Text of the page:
Wow! Now the "they" is a group of various Civil Rights leaders and Sen. Ted Kennedy who had a meeting Nov.6, 2001 -the day before this memo was sent. Now if what was said in that memo was said by a Repubican(or came from a Republican meeting) - there would be outcry like never seen before...double standard? I think so...;)

Psstt- it's up to atleast 5 now;) I'm sure you can explain why these judges are "extreme" enough to be "dangerous" though...or did you parrot that because you read it? Do you even know anything about these judge's records?

Oh, and one little other bit of info for you people to digest - judges in first 2 years

CkG
 

LunarRay

Diamond Member
Mar 2, 2003
9,993
1
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Breyer and Ginsburg are the only Justices nominated and appointed by the Democratic Executive.. I think Stevens was in '75 by Ford. But, if you look at the makeup of the decisions rendered today you'd think four and maybe O'Connor were appointed by the left. What one does when they reach the Supreme Court is a lot different than what they seem to be on the Circuit or District Court. It amazes me at times when I read an old case of one and then a recent opinion either in dissent or concurrence.
 

Jhhnn

IN MEMORIAM
Nov 11, 1999
62,365
14,677
136
Face it, guys, the Republican leadership wants these 4 so badly precisely because they are reactionary ideologues. Very simple. And that's why the Dems are very much in opposition. What happened to the much vaunted bipartisanship proposed by Bush shortly after his election? Oh, yeh, they're now using the Grover Norquist definition, "Date Rape"....

Republican charges of obstructionism are groundless, considering the 168 nominees sent thru so far, and also considering their own conduct during the Clinton years. Reasonable folks would recognize at least some legitimacy in the opposition, alter their nominee selections to conform to the reality of the situation.

Nope. Gotta whine instead. It's most disingenuous for the party who's played on hidden race insecurities to control the South for forty years to point fingers at the opposition. Republicans have been the beneficiaries of lingering southern racism, and have played it masterfully.
 

CADsortaGUY

Lifer
Oct 19, 2001
25,162
1
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Originally posted by: Jhhnn
Face it, guys, the Republican leadership wants these 4 so badly precisely because they are reactionary ideologues. Very simple. And that's why the Dems are very much in opposition. What happened to the much vaunted bipartisanship proposed by Bush shortly after his election? Oh, yeh, they're now using the Grover Norquist definition, "Date Rape"....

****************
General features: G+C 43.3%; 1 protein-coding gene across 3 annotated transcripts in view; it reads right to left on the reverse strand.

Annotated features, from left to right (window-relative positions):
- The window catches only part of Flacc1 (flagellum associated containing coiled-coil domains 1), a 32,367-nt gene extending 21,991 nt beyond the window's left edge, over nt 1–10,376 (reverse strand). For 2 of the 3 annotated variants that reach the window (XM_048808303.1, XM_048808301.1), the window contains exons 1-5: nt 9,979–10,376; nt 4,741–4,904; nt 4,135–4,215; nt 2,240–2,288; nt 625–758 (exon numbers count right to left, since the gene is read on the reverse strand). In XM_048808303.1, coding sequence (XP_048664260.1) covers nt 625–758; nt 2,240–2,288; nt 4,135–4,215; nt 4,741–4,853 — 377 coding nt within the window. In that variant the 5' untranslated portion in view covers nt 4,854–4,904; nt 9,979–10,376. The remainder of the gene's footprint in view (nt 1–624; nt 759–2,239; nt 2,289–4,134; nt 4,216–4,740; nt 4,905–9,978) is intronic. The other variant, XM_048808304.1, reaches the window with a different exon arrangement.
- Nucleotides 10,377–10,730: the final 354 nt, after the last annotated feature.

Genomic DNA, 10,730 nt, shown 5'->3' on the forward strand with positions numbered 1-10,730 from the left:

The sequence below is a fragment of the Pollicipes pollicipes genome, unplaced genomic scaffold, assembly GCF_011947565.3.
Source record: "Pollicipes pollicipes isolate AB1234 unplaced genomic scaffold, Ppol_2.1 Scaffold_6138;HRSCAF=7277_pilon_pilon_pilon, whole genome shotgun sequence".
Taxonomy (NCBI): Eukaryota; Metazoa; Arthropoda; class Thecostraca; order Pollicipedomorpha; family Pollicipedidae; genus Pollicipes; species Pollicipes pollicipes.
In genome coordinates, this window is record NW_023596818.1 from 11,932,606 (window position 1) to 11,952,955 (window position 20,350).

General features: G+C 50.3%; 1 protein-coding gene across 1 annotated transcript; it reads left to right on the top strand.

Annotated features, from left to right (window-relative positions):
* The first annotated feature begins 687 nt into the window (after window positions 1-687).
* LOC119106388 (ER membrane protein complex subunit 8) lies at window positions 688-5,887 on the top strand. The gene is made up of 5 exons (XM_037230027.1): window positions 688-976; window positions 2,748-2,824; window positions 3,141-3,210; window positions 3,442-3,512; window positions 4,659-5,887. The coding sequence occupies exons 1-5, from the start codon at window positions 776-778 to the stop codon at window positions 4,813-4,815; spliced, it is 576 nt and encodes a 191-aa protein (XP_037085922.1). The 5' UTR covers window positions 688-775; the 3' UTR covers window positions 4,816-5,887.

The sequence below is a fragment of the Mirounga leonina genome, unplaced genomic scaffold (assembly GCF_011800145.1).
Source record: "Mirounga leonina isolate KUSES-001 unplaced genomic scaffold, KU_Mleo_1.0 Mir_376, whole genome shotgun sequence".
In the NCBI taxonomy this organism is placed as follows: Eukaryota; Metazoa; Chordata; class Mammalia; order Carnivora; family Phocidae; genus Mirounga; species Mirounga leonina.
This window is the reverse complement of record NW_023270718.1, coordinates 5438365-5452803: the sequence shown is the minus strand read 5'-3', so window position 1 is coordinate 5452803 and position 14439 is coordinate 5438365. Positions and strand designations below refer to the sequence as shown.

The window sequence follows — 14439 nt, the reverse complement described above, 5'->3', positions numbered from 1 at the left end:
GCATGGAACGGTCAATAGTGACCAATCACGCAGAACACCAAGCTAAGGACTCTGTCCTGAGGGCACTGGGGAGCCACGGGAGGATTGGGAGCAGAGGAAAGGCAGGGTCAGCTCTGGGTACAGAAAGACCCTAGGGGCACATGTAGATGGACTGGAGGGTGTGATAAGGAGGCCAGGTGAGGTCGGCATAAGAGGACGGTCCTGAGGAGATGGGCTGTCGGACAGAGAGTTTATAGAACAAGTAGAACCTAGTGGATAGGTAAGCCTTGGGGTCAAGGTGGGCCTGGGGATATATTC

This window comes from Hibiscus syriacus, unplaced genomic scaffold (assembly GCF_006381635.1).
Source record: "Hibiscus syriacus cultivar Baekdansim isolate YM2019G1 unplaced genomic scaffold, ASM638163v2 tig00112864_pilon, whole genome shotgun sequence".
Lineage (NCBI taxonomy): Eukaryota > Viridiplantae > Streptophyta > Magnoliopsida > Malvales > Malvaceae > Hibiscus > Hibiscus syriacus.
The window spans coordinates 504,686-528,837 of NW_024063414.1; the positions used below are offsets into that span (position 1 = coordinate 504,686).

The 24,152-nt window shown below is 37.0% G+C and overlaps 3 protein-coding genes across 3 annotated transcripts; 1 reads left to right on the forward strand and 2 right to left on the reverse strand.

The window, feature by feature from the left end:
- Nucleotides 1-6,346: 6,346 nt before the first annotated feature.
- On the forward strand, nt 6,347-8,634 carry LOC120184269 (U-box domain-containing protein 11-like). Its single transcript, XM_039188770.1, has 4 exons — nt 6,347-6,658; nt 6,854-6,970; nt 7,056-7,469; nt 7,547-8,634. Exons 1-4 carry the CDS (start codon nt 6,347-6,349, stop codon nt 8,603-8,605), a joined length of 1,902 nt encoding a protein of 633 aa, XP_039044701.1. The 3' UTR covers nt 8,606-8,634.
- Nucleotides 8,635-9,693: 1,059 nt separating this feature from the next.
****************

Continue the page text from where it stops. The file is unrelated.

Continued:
Republican charges of obstructionism are groundless, considering the 168 nominees sent thru so far, and also considering their own conduct during the Clinton years. Reasonable folks would recognize at least some legitimacy in the opposition, alter their nominee selections to conform to the reality of the situation.

Nope. Gotta whine instead. It's most disingenuous for the party who's played on hidden race insecurities to control the South for forty years to point fingers at the opposition. Republicans have been the beneficiaries of lingering southern racism, and have played it masterfully.
Wow - you didn't read my post(2 before yours)..did you click that link? Do you understand that there have been memos leaked that show that the Democrats were/are infact playing obstructinist games with the nominees? ...better wait until the court decides X before we allow Y to be brought up for a vote... Yeah - Obstructionist? Nahhh - not the Democrats...


Date rape eh? Do you happen to know how 'Ol swimmer(Ted Kennedy) has been acting since Bush extended his hand? Yeah...date rape alright.

And we've been over the differences between then and now...but again, even if Republicans were guilty back then - (here comes the Liberal motto on this board:D) do two wrongs make a right? ...didn't think so;)